We’re excited about this district, because it joins the High Line’s preservation in demonstrating the importance of preserving industrial architecture and infrastructure. Some of the buildings in the district are among our favorites in the High Line neighborhood, including the Starrett-Lehigh Building, the New York Terminal Warehouse Company’s Central Stores, and many others.

    Photo courtesy NYC Landmarks Preservation Commission.
    The Otis Elevator Building, built in 1911-1912, is one of the buildings
    in the proposed West Chelsea Historic District.

    Other buildings in the proposed district include: the Baltimore and Ohio Railroad Company Freight Warehouse;
    the RC Williams Warehouse; the Cornell Iron Works, and the Reynolds Metal Company.

    Statement about the West Chelsea Historic District by the NYC Landmarks Preservation Commission:
    The proposed West Chelsea Historic District is significant as one of the few remaining industrial areas associated with Manhattan’s once-thriving port and waterfront. The three large properties between 11th and 12th Avenues are directly tied to waterfront business, the Baltimore and Ohio Railroad Company Freight Warehouse, the Starrett-Lehigh Building, and the New York Terminal Warehouse Company’s Central Stores.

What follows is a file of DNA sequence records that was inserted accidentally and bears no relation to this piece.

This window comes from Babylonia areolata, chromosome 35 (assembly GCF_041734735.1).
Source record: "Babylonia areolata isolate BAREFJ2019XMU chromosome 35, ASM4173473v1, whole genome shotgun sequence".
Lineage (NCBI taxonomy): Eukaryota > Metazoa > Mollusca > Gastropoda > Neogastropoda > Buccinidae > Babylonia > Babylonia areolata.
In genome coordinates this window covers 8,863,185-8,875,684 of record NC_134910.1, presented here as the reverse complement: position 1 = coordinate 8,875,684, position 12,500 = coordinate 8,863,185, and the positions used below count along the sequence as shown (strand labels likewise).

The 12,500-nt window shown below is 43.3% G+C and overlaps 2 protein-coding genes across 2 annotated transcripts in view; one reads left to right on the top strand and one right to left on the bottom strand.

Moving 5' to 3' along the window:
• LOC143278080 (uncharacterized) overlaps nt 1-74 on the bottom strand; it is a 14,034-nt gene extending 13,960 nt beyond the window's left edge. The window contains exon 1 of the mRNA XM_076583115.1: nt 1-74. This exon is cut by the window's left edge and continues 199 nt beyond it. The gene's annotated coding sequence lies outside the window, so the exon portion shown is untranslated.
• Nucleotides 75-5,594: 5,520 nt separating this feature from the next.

The long blocks of West 26th and West 27th Streets between 11th and 12th Avenues form one of the city’s most impressive industrial streetscapes. The remaining structures centered around the presence of rail facilities. The R. C. Williams building, for example retains a second-floor loading dock opening directly onto the High Line. Several buildings were constructed for companies that had a notable impact on the city’s development: the Otis Elevator Company, the Cornell Iron Works and the Reynolds Metal Company. Ranging in date from 1885 to 1930, most of the structures are brick-faced with stone trim and intended for manufacturing or storage.